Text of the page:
“Remember when you lost your shit and / Drove the car into the garden / You got out and said I’m sorry / To the vines and no one saw it,” The National’s frontman Matt Berninger sings on “I Need My Girl” from Trouble Will Find Me (2013). This is the kind of song The National became famous for: It creates sentiment through pared-down specificity, and then it breaks your heart as you suddenly imagine the garden, the girl apologizing to the vines and the aching desire fed by this memory.  2019’s I Am Easy to Find incorporates these defining strengths of The National into new methods of storytelling and lyrical preoccupations, suggesting that it’s possible for a band to mature without losing its musical philosophy.

Prior to I Am Easy to Find, The National spent seven albums creating a sound that can best be described by the title of their sophomore effort: Sad Song for Dirty Lovers. The National should be playing while you sit alone at a bar, feeling full of indecipherable emotion, or as you look out a window and think about people you used to be in love with. I Am Easy to Find explores a set of situations less exciting and more obscured than anguish and melancholia. While some songs (“Quiet Light,” for instance) fall back on old themes, the album largely explores new territory. I Am Easy to Find is about what it might mean to stay in a romantic relationship, for both the partnership itself and the individuals involved.

I Am Easy to Find begins with a jangly cacophony on “You Had Your Soul With You,” the opening bars of which are vaguely reminiscent of Animal Collective or w h o k i l l-era Tune-Yards. Then Berninger croons, “You had your soul with you / I was in no mood / Drift away, and I could forget / I had only one last feather left / I wore it on the island of my head,” and it becomes clear that The National has not lost its way. This song shows the band is not afraid to experiment, though this is one of the only examples of a drastically new energy on the album.

Songs like “Oblivions” retain familiar vocals and instrumentation, while lyrics chart an unexplored motif: the weight of commitment in a long-term relationship. “It’s the way you say yes when I ask you to marry me / You don’t know what you are doing / Do you think you can carry me / Over the threshold / Over and over again until oblivion?” This song, like most on I Am Easy to Find, features a woman’s voice alternately driving the narrative or responding to Berninger. The album was a joint effort between 77 musicians, including some of the band members’ wives, who contributed both lyrics and vocals.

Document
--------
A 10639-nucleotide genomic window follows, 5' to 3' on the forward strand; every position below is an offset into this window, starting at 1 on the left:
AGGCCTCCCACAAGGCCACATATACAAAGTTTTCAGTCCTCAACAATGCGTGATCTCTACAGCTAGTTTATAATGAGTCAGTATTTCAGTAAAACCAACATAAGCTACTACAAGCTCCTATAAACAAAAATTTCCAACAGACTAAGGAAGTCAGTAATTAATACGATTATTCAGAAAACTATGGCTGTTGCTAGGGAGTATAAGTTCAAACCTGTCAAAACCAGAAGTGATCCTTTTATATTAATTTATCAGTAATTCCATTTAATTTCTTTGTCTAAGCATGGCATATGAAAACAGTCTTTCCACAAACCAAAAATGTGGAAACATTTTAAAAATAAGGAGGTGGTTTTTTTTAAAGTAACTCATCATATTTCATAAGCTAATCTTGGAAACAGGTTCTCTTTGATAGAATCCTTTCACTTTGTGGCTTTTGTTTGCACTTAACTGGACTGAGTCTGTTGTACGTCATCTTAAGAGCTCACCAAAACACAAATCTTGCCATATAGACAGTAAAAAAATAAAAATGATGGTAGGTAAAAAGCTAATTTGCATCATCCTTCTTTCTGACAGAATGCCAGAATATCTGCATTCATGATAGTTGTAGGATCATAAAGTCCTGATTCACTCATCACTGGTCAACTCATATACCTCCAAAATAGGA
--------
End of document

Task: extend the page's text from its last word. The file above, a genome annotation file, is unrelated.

The inclusion of women’s perspectives is what blows the album wide open, providing context and counter-arguments for the careful, self-deprecating, sad-boy protagonist of previous albums. On some songs, Berninger can barely be heard, and it’s gratifying to imagine these tracks as explanations by the women in the relationships The National has been singing about for all these years.

I Am Easy to Find is also the first multimedia effort by The National; a short film of the same name was made in conjunction with the album and directed by Mike Mills, the man behind “20th Century Women” (2016). In this “I Am Easy to Find,” Alicia Vikander (“The Danish Girl”) convincingly portrays a woman’s life from birth to death without changing her appearance. This life happens within a consistently imagined black-and-white world, and I Am Easy to Find provides a soundtrack that contributes to this sense of containment through painstaking and intuitive attention to the film’s emotional interior. While watching the film is not necessary for appreciating I Am Easy to Find, it does provide a satisfying application of the album’s themes to a carefully thought-out visual narrative.

I Am Easy to Find is more daring in its conception than its execution, but the album proves The National doesn’t need to stray from its roots to find unorthodox opportunities for sonic expression. If prior albums were about longing for someone in a grungy basement during a thunderstorm, I Am Easy to Find concerns itself with emerging from that darkness, or remembering it in a new way. “Standing in the sunlight / In the middle of the street / I am easy to find,” Berninger sings in a duet on the title track.

I Am Easy to Find is the band’s eighth album on similar constellations of emotion, but examining these entanglements is a positive feedback loop. It’s turtles all the way down. When, as The National has, you’ve made it your business to explicate every iteration of love — finding it, losing it, holding onto it even when it would be easier to let go — you will never feel you’ve said it all, or even that you’ve said enough. Love, the album promises, is that easy to find.

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